Valentine’s Day is a very romantic occasion for those fortunate enough to have been struck by Cupid’s arrow. But for those who have somehow managed to dodge the flying projectile of love, Valentine’s day is quite an ordeal. No words can possibly describe the true agony of squeezing through the hallways on Feb. 14th in between googly-eyed lovers and generic drugstore-bought teddy bears. Love is blind so they say, but in such a scenario one could wish that they were blind instead to the horrors of unintentionally witnessing a love bite in the making.
Valentine’s Day is a not a day of love; it is a day to outwardly prove your love and prove to the public that you have, and therefore are, a lover. As for the other 364 days, the same affectionate fervor you had so proudly demonstrated on Valentine’s Day is nowhere to be seen. More importantly, Valentine’s Day extends beyond just emotional pain to as far as endangering people’s lives and the environment on an international scale. Hundreds of people die on this supposedly sweet holiday, and millions more suffer from what goes on behind the scenes of the production of Valentine’s Day trademarks such as roses, diamonds, and chocolates. Valentine’s Day does, in fact, harbor very dark secrets.
Other than being a commercial holiday that contributes millions to Hallmark’s monetary benefit, Valentine’s Day does not yield a whole lot of positivity for such a seemingly warm and ardent occasion. Think about those delicious chocolates in that heart-shaped container just waiting to be devoured.
Then think about the 800,000 children in Cote d’Ivoire and the 100,000 children in Ghana arduously laboring away in the cocoa fields and suddenly the romantic undertone of those sweet chocolates disappear. Granted, who would not want a bouquet of a dozen beautiful, ruby red roses? According to realtruth.org, the answer is the environment; with 100 million roses cut and refrigerated for this holiday, there is an estimated 9,000 metric tons of carbon dioxide that will be released into the atmosphere. Not to mention, these flowers are imported from Ecuador and Colombia, from South American flower factories filled with workers who must tediously harvest, cut, and de-thorn these roses. The result? The flowers die after a week and your lover forgets all about them. But what about the jewelry, the ones with the gorgeous diamonds? An estimated 3.7 million people died in West Africa for those blood diamonds, sweetheart.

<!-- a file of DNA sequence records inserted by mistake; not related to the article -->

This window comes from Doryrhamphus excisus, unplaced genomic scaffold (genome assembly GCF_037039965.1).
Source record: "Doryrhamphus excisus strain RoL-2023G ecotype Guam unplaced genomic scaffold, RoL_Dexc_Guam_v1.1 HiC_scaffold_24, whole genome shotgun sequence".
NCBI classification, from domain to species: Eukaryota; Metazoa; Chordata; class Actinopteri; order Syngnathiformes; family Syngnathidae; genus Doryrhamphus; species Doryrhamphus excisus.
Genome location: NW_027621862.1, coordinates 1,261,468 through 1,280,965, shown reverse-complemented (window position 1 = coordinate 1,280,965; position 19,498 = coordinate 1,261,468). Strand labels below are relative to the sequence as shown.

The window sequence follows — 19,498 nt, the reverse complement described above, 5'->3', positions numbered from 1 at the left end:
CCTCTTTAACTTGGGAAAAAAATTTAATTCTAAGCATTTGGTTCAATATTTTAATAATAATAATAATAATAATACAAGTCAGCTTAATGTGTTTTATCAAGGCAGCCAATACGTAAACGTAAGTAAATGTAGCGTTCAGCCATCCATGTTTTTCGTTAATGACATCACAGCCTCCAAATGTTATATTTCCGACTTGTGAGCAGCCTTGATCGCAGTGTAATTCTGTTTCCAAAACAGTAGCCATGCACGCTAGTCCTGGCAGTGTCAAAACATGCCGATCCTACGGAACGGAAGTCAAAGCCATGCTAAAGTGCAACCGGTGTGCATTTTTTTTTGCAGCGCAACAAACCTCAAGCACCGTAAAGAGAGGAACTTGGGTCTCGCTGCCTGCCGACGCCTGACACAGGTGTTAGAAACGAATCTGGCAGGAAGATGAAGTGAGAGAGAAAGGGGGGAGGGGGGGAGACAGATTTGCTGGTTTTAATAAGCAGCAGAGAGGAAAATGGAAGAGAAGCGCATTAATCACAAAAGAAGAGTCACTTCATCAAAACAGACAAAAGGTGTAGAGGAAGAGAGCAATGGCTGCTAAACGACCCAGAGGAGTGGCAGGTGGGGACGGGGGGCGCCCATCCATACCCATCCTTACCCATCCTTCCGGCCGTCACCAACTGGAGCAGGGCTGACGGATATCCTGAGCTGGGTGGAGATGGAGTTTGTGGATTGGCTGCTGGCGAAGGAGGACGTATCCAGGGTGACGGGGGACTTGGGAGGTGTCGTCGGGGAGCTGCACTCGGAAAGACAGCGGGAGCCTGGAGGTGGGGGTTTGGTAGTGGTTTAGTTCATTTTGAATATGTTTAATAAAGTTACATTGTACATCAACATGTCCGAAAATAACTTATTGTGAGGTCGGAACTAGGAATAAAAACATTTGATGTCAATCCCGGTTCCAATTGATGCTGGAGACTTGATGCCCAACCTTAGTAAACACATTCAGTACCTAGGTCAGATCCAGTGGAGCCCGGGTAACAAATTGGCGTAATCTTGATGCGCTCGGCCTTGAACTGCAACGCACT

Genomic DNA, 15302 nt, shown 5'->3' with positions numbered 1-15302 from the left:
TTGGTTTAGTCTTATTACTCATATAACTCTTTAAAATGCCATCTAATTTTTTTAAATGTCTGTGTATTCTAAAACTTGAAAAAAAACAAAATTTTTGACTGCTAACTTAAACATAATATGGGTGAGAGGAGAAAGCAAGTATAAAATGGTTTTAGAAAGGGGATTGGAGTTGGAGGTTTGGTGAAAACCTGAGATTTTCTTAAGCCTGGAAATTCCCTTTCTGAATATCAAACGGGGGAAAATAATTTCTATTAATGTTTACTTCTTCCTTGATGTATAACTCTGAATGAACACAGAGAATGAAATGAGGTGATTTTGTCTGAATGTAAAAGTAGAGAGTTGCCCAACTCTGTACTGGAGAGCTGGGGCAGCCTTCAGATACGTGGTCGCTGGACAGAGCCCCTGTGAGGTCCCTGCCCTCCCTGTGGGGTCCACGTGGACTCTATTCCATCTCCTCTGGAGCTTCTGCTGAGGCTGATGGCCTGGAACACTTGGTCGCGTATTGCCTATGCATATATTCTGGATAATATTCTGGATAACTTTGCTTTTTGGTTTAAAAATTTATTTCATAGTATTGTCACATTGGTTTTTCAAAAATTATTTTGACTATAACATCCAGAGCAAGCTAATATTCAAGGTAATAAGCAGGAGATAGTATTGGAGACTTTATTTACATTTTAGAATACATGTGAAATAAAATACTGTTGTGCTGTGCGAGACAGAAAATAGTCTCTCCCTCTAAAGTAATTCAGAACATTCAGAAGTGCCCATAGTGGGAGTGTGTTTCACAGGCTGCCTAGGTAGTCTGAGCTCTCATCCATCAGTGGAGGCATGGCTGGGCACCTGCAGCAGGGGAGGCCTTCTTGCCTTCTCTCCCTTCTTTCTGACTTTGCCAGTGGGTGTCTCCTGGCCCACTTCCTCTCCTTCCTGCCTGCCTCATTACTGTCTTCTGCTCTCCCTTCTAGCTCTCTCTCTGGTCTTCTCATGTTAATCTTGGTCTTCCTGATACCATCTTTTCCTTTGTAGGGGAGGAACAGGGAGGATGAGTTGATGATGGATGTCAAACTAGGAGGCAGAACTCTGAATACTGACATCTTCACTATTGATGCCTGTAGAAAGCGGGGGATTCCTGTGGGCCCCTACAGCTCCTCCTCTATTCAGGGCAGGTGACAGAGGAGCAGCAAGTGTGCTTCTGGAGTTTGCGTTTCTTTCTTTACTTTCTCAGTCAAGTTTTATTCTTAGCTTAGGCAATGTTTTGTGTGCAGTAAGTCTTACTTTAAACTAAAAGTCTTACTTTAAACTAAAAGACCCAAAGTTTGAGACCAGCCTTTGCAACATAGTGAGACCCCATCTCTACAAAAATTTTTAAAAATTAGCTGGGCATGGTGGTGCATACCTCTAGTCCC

As if the preceding facts were not enough to prove the case, Valentine’s Day gets even darker. According to Listverse, a recent research poll claimed that one out of every ten adult is depressed on Valentine’s Day and that 40% of the surveyed population associate the holiday with bad emotions. Director of the Suicide Prevention Service of the Central Coast (SPSCC) Diane Brice stated that Valentine’s Day is the only holiday with the highest number of suicides because of the “‘expectation’ to be in love, or feel better, [which] often intensifies depressive thoughts”.
Additionally, the history of Valentine’s Day is a bit sketchy. Although there may be confusion about where and how Valentine’s Day originated, the most renowned theories linked the holiday to a pagan ritual practiced in ancient Rome called Lupercalia, where Roman priests in the nude would beat women with whips made out of goat or dog hide in hopes of increasing their fertility. Following the event, the women’s names would be placed in an urn and a “love lottery” would commence. As the names were drawn, these women would be coupled off with random strangers to indulge in sexual acts for one year, most of whom would eventually become married to their male partners after the contract ended.
Of course, all of this is not to scorn this wonderful holiday of love, but to make a simple suggestion. Valentine’s Day should not be a day of romantic expectations, when it has such devastating environmental and societal consequences. The bitter truth is that the concept of Valentine’s Day is adorable for people who come in two, but tragically depressing for everyone else.
For all the single ladies – and guys – out there, do not be discouraged by this heart aching dilemma, the burden of feeling lonely and detached on what is supposed to be a joyous and loving day. Crush the stereotype that Valentine’s Day is a couple’s day and instead make it all about platonic love, familial love, and self-love. As for the lovebirds, next time you consider buying Valentine’s gifts in bulk to impress or woo your beloved, think twice about those millions of individuals working at your selfish expense. Writing them a song or cooking a meal would be a more beneficial, reserved, and original way of expressing your undying love.
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